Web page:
Category Archives: FYI

Meet REED’s New Program Director

Seema D. Iyer, PhD

It is my honor and pleasure to now serve as program director for the University of Baltimore’s Real Estate & Economic Development Program (REED), the only bachelors program in Maryland designed to prepare graduates for careers in real estate investment, commercial property development and/or management, economic development and related fields. Students explore the connection between theory and industry practice as they delve into a curriculum developed in collaboration with real estate professionals, bankers, property managers and others. Our partnering industry experts serve a guest speakers, adjunct faculty and Advisory Board members (see below) to lead classroom discussions, facilitate field trips and site visits, provide internships and offer students invaluable guidance and career opportunities.  UB’s applied and practical approach to the business of real property prepares our students for their future employers and the real estate community. Examples of core courses include:

  • Real Estate Principles and Transactions
  • Real Estate Market Analysis
  • Real Estate Finance
  • Real Estate Law
  • Property Management
  • Introduction to Economic Development
  • Real Estate Investments

By way of background, I am the Associate Director of the Jacob France Institute, the Merrick School of Business’s economic research center. I oversee the Baltimore Neighborhood Indicators Alliance at JFI which collects, integrates and disseminates community-based quality of life indicators. BNIA-JFI annually produces the City’s Vital Signs report that “takes the pulse” of what’s going on in Baltimore’s neighborhoods. The indicators are bits of information that, when compiled together, reflect the profile of places. By continuously monitoring neighborhoods, we can notice changes that might not be evident without this ongoing measurement. The data has proven invaluable to real estate industry professional, particularly those working in New Market Tax Credit areas.

When I arrived at UB in 2011, I brought with me an idea for a project that would both create a database of as well as expose students to the development review process that most projects need to go through before building permits are issued. Understanding and keeping track of the status of projects during the development review phase is complicated because projects evolve as developers ensure compliance with local land use regulations and produce contextually sensitive final designs. I invited student volunteers to work with me during that first summer semester to develop a sustainable, reliable way to track projects based on publically-available information that did not infringe on the potential need for confidentiality as projects moved through the process.  Based on a prototype developed by the students in 2011, the Baltimore Chapter of the Association of Builders & Contractors has supported ongoing development of the database so that their members of contractors and developers from across the region can efficiently plan and track the status of projects as early as possible in the developmental stage.  In 2014, the Baltimore Pipeline was launched and continues to not only provide early information but also employ the talents and ingenuity of UB students.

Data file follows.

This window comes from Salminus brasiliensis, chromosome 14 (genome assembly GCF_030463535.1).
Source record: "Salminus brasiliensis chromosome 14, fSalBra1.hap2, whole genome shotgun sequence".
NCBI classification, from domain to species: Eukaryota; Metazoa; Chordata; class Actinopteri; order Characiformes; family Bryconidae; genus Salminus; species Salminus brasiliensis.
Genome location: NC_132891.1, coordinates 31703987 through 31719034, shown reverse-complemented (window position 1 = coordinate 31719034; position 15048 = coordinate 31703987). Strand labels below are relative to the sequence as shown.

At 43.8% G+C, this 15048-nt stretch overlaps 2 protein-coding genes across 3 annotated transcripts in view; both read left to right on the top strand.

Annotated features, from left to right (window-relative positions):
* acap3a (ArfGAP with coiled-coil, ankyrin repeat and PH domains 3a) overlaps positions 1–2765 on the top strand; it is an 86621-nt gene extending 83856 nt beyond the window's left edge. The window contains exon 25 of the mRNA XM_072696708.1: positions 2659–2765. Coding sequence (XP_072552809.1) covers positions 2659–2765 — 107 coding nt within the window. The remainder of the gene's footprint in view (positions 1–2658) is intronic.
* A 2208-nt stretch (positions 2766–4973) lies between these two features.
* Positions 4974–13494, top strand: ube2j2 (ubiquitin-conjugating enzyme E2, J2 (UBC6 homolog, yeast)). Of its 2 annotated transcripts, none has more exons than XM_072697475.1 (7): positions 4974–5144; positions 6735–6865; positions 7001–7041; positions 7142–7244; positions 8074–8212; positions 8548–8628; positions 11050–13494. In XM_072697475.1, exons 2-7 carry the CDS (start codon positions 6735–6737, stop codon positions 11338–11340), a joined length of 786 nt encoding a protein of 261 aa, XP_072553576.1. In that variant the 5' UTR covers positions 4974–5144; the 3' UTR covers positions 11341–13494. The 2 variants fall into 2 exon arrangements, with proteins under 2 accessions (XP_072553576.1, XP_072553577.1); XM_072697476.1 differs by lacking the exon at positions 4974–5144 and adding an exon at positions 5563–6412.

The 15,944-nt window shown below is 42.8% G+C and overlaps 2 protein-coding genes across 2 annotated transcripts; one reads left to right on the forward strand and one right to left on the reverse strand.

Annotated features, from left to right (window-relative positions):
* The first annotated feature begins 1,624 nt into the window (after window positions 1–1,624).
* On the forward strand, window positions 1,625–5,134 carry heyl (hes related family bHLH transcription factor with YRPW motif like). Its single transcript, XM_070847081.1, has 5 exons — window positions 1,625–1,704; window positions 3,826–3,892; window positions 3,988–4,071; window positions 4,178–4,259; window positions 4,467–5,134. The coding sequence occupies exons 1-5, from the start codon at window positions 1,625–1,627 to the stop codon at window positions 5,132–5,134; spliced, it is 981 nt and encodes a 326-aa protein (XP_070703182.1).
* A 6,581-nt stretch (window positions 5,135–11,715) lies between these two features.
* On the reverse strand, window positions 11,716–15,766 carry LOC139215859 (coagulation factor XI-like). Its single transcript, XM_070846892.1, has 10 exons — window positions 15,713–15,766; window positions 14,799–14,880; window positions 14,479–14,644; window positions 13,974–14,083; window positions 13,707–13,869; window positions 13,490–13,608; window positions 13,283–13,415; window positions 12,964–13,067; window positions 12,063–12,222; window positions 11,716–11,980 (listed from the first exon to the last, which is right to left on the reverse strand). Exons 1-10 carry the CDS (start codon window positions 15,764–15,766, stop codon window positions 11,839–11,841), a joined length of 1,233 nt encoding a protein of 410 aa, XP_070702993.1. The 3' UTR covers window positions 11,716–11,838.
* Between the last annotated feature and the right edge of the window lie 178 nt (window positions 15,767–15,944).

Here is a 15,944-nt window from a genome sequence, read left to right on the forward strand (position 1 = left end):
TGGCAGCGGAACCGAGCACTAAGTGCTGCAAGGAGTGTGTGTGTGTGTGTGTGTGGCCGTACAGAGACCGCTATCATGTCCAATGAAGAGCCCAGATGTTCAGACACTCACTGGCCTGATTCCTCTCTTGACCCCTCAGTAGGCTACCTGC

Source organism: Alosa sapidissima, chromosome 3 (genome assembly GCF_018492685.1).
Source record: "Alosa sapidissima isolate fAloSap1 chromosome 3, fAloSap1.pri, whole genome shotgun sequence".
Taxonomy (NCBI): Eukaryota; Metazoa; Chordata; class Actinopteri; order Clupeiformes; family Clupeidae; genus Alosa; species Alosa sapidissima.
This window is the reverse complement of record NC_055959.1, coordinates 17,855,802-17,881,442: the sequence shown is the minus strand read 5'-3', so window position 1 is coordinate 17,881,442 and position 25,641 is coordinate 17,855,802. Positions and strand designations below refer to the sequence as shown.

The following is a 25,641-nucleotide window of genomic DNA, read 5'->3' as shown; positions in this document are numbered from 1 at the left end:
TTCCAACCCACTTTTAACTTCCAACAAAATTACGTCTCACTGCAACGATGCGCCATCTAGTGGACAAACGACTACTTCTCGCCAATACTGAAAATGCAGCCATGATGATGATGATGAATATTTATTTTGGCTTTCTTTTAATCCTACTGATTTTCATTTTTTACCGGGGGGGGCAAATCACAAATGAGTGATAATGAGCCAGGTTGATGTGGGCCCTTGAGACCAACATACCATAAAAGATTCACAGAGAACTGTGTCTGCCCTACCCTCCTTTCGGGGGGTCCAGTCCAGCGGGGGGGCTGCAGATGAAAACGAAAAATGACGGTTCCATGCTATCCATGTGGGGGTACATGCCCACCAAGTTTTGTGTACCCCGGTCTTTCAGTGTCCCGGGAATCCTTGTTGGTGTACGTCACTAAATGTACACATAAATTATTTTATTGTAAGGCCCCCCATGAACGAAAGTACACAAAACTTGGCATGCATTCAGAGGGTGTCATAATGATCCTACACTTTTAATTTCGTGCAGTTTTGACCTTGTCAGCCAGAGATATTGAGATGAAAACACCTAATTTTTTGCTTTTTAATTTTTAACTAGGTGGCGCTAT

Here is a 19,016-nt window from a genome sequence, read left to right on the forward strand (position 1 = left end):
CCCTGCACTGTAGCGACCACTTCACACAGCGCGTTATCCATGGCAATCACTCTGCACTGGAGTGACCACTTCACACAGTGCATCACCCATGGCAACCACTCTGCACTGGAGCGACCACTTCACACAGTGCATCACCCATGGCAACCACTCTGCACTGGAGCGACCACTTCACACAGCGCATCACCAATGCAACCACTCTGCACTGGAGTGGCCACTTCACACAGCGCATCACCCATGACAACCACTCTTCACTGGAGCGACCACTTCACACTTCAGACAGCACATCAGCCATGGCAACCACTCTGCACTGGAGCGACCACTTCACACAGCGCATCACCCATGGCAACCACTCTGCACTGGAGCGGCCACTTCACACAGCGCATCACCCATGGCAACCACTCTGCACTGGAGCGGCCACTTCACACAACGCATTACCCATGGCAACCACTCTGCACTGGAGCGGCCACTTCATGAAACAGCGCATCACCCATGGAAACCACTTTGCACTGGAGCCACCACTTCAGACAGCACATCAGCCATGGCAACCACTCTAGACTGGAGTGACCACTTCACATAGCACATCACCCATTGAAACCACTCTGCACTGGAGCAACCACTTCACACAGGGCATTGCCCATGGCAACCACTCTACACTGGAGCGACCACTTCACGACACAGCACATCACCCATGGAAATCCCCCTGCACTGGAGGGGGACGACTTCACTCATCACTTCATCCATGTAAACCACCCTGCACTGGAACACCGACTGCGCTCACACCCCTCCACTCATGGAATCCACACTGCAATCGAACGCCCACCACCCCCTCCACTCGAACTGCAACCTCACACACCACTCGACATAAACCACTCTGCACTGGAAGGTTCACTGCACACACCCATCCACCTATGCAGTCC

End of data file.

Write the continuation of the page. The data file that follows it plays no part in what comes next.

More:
This is just the beginning of where the REED program is headed.  I invite all real estate industry professionals to connect with UB’s REED Program in any or all of these potential ways to advance the programs strategic goals:

1)      Raise awareness of the program among Baltimore area industry firms and professionals—Learn more about the program during our Lessons From Legends series and other events hosted at UB

2)      Increase student enrollment—The REED program began in 2007, and aims to grow to 25 new students enrolled per year

3)      Mentor current UB students—Formal internships and informal mentorships are vital ways that students apply classroom knowledge to real work experiences

4)      Ensure timely completion/graduation—Whether students are full-time or part-time, our goal is to identify and overcome barriers to timely completion of their degree

5)      Align curriculum to meet industry needs—Our curriculum is developed in collaboration with industry professionals so that students have the needed skills to hit the ground running on the job or in advanced degrees

Finally, I want to sincerely thank past and present board members for their time, thoughts and support to the REED program and students.  For more information, visit www.ubalt.edu/realestate or contact me at siyer@ubalt.edu.

 REED Board Members, 2014-2015

 Robert M. Aydukovic, CRE (Chair), President, Maryland Center for Construction Education & Innovation

Nichole Battle, Executive Director, GEDCO